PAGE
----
The observer normalization factors (termed k′-factors) used to construct the group sunspot number (GSN) time series (Hoyt & Schatten, 1998a, 1998b) contain an anomaly for observers who began observing from 1841 to 1920: from 1841 to 1883 approximately half (25/51) of all new observers had k′-factors ≤ ~1.0 while after 1883 the average k′-factor progressively increased to a value ~1.6 circa 1920 (Fig. 3a). At face value, this implies an unusual number of exceptionally strong new observers from 1841 to 1883 that counted groups as adeptly as RGO, the standard observer, is assumed to have done over its full 1874–1976 observing period. Also, again at face value, the increase in k′-factors from 1884 to 1920 implies a progressive decrease – for no apparent reason – in the capability of new observers to identify spot groups on the Sun. Rather, as shown elsewhere (e.g., Clette et al. 2014; Cliver & Ling 2016), and substantiated in Figure 4, the Royal Greenwich Observatory (RGO) counted progressively more sunspot groups relative to other long-term-observers from 1874 to ~1915. Removing the inhomogeneity in the RGO time series, and using a more transparent normalization scheme than that employed by Hoyt & Schatten (1998a, 1998b) for secondary observers prior to 1884 (Cliver & Ling 2016), removes the k′-factor anomaly (Fig. 3b) and brings the modified GSN time series, designated GSN*, into reasonable agreement with the new SN* (Clette & Lefèvre 2016) and RGS (Svalgaard & Schatten 2016) time series (Fig. 5). These findings are corroborated by a correction-factor (CF) time series (Cliver 2016) based on ratios of annual averages of group counts used to construct GSN (as well as GSN*, SN*, and RGS) to annual averages of raw (un-normalized) group counts for all observers (Fig. 6), as well as by a comparison of the GSN and GSN* time series with a new reconstruction of solar wind B (Owens et al. 2016) from 1845 to 2013 (Fig. 7).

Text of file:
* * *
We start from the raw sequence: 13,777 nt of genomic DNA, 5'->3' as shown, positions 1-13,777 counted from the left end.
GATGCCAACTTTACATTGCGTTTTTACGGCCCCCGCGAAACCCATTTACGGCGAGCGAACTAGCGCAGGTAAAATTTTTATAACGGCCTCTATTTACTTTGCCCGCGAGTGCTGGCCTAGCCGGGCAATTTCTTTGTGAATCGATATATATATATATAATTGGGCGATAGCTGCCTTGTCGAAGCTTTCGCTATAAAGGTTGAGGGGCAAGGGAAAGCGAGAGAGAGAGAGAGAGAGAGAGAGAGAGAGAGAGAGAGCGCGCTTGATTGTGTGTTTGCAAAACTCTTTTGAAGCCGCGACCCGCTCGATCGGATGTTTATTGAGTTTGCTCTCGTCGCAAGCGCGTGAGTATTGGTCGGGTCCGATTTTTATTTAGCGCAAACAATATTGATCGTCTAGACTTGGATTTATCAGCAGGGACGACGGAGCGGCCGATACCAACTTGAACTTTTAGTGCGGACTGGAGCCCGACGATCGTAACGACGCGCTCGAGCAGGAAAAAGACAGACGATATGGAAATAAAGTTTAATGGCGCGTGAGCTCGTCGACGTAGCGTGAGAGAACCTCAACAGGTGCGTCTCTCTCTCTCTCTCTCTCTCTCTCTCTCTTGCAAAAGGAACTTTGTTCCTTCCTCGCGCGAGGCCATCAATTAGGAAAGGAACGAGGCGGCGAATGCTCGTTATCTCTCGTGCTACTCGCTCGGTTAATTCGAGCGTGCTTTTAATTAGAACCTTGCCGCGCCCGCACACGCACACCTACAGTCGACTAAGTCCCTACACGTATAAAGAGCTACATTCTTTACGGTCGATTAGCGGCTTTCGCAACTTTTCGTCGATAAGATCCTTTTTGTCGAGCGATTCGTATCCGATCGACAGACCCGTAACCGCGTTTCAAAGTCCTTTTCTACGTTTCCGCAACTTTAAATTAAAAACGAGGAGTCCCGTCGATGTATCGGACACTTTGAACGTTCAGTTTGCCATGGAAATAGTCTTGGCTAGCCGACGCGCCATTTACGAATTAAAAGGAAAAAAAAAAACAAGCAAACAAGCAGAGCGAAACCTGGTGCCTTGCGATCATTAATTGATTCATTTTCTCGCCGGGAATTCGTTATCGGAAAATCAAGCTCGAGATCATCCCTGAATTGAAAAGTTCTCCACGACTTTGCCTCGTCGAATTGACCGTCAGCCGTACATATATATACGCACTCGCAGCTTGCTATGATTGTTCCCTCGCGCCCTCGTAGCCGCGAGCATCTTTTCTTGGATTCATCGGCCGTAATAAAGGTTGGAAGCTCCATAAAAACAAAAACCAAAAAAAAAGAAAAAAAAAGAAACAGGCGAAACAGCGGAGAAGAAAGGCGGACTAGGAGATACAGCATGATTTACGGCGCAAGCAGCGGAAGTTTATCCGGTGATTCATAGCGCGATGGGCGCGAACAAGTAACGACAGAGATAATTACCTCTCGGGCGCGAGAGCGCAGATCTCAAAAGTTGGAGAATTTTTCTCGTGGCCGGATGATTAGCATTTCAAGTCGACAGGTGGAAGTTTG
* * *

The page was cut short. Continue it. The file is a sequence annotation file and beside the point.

3.2. Discussion